You heard it here first: hot dogs are the new burgers. Where once local chefs were competing to create the best burgers in Boston, kitchen wizards are now jostling to prepare delicious sausages. These chili-topped franks prepared with mayo, mustard, relish and more are the ideal meal before a night spent at the best karaoke bars in Boston or after a long day of drinking at the best bars in Boston. Whatever your topping preference, the best hot dogs in Boston will satisfy your cravings.
Best hot dogs in Boston
A Relais & Chateaux hot dog? We’ve officially seen (and tasted) everything. When this foie gras frankfurter was first introduced as a special at Barbara Lynch’s Menton in 2015, diners went mad (and paired it with champagne). And so the special became a permanent fixture at the Gold Bar, a $24 novelty that is more than worth the price tag. The toppings change with the seasons (currently it’s porcini catsup and peach mustard), but the dog’s allure is evergreen.Photograph: Courtesy Yelp/Tiffany L.
Tony Maws, the burger maestro at Craigie on Main, has developed an equally divine hot dog at his more casual gastropub. The off-menu, Monday-only house dog is a blend of pork shoulder, grassfed beef chuck and beef shoulder, served inside a homemade pretzel bun with housemade condiments. Also on Mondays, Maws invites a guest chef to debut his or her own competing gourmet dog. Can’t wait until then for your weinerfest? The Sunday brunch hot dog hash is a pretty divine first act.Photograph: Courtesy Yelp/Tiffany L.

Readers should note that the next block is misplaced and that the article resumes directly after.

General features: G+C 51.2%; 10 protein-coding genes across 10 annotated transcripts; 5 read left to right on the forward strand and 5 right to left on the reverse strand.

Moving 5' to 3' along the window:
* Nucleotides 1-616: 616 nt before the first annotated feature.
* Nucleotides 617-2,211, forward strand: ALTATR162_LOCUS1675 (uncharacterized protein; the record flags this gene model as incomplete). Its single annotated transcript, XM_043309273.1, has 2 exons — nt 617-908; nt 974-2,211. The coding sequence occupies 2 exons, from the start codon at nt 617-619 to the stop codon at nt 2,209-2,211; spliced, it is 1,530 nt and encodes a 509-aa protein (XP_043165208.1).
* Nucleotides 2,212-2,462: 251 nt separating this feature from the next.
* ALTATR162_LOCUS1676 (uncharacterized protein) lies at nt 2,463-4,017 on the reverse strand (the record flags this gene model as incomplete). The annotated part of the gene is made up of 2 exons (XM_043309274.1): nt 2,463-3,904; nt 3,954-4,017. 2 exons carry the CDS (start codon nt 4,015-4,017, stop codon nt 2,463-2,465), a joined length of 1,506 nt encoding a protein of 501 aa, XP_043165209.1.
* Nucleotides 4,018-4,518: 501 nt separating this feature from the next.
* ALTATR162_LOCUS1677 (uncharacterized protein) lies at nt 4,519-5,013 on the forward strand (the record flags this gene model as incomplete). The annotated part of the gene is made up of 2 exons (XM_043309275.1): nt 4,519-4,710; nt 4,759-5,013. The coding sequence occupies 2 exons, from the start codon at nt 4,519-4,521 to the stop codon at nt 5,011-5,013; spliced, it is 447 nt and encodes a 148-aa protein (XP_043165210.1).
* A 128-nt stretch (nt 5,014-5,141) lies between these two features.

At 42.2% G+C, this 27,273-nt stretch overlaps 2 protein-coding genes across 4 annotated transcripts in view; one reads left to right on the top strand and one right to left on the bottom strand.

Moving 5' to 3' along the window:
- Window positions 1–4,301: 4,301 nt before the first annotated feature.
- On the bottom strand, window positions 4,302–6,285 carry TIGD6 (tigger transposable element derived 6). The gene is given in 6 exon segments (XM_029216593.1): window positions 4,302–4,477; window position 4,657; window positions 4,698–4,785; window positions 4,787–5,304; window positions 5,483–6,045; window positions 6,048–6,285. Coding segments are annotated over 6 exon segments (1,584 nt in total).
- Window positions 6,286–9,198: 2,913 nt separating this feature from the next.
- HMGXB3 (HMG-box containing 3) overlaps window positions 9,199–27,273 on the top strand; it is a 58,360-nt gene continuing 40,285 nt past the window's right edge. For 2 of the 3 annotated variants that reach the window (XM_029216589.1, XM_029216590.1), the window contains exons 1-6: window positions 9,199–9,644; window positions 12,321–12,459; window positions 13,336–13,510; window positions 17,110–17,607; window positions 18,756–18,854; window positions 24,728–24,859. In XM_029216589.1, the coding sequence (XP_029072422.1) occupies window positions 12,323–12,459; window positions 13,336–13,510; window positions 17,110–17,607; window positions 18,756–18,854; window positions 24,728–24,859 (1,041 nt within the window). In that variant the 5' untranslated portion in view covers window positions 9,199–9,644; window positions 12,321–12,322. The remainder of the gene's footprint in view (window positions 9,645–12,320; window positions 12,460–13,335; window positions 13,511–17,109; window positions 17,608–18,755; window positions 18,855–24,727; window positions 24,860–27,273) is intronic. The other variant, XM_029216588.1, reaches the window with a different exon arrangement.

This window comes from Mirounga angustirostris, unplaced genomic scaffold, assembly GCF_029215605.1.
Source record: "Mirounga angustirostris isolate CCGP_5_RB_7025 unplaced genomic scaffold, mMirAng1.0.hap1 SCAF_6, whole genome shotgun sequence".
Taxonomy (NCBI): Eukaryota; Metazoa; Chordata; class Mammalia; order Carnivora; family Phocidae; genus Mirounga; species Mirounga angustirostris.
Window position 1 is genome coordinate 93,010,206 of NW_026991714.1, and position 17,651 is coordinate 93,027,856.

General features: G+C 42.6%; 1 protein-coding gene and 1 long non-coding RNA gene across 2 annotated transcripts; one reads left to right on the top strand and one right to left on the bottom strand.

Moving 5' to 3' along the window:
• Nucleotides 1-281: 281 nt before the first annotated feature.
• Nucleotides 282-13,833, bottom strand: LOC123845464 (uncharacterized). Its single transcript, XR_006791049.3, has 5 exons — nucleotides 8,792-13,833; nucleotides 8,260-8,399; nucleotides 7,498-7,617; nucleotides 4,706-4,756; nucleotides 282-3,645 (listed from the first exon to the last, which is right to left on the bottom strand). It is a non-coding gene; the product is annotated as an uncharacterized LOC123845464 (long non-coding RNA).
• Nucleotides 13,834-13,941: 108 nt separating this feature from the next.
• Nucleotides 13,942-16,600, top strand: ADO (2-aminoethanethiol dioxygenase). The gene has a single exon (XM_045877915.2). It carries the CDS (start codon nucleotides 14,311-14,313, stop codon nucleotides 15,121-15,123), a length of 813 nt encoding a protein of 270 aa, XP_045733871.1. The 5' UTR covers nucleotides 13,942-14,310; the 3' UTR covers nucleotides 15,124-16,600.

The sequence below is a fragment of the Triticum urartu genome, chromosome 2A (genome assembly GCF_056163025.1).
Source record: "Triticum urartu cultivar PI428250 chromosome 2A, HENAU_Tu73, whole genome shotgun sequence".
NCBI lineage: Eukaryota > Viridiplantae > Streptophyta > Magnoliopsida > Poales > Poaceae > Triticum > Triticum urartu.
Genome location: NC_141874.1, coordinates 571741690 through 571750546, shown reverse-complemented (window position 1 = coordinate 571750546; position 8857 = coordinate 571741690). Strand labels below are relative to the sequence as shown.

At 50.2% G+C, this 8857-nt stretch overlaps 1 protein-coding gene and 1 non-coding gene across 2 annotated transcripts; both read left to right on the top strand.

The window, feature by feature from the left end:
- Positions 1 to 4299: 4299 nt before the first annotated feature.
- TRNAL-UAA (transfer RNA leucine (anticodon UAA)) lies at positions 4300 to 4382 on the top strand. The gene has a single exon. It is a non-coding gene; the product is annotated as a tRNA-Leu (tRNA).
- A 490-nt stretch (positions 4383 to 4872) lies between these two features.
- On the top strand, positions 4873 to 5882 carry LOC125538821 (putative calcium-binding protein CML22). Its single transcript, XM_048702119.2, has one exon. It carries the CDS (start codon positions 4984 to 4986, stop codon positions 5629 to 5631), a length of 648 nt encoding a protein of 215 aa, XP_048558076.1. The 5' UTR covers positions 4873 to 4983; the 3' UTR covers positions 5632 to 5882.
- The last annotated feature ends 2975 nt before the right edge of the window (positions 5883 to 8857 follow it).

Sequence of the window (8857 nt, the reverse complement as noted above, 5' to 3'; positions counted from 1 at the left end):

Once upon a time, a hipster hotel met a hipster izakaya, and the Dogzilla hot dog was born. Tim and Nancy Cushman, the geniuses behind O Ya, brought tiki drinks and maki rolls to the Verb Hotel, sure, but it’s the bacon-wrapped, jalapeno- and cheese-stuffed, deep-fried, kabayaki sauce- and bonito flake-topped Dogzilla that’s emerged as a breakout star. Do we know the calorie count? No we do not, and that’s by design.Photograph: Courtesy Yelp/Momo Y.
A hot dog at a German restaurant? Yes, sir. Chef Tim Wiechmann blends pork and beef to make his frankfurt, which is then encased in a homemade potato bread roll. What takes it to the next level, though, are the toppings: chili and melted comté cheese, plus gourmet ketchup and mustard.
Oh, that kimchi dog. Only served during lunch (both at the brick and mortar restaurant and the food truck), it’s well worth the midday indulgence. A Piggery Farm pork and beef dog (made from heirloom, pasture-raised pigs and cows) is slathered in organic kimchi and sriracha aioli and then blanketed in a scallion pancake. So creative and so, so divine. If you simply can’t get enough, you can always return for the dinnertime hot dog and kimchi fried rice.
Bet you didn’t know your favorite cocktail bar also serves your favorite hot dog. It’s simple and perfect: a housemade weiner (beef and pork) topped with caramelized onions inside a homemade poppy seed bun. That’s it, although there’s also usually a nightly hot dog special that might feature toppings like kimchi and bacon. We also love the “carrot miso dog”—a, yup, carrot, glazed in miso and topped with kimchee mayo.Photograph: Courtesy Yelp/Sherry H.
Here’s another secret for you: about 50 minutes south of Boston is a French restaurant that serves hot dogs. Let that sink in. Inside the well-known Chez Pascal is a far smaller space with four bar stools, two communal tables and a takeout window. Here, guests can fall in love with the housemade hot dogs from chef Matt Gennuso, who serves them for both lunch and dinner. During lunch, the hot dog gets the simple bun treatment; come dinnertime, the dog is plated outside the bun, served on a wooden board alongside the condiments. The newly addicted can and should buy the dogs for home cooking.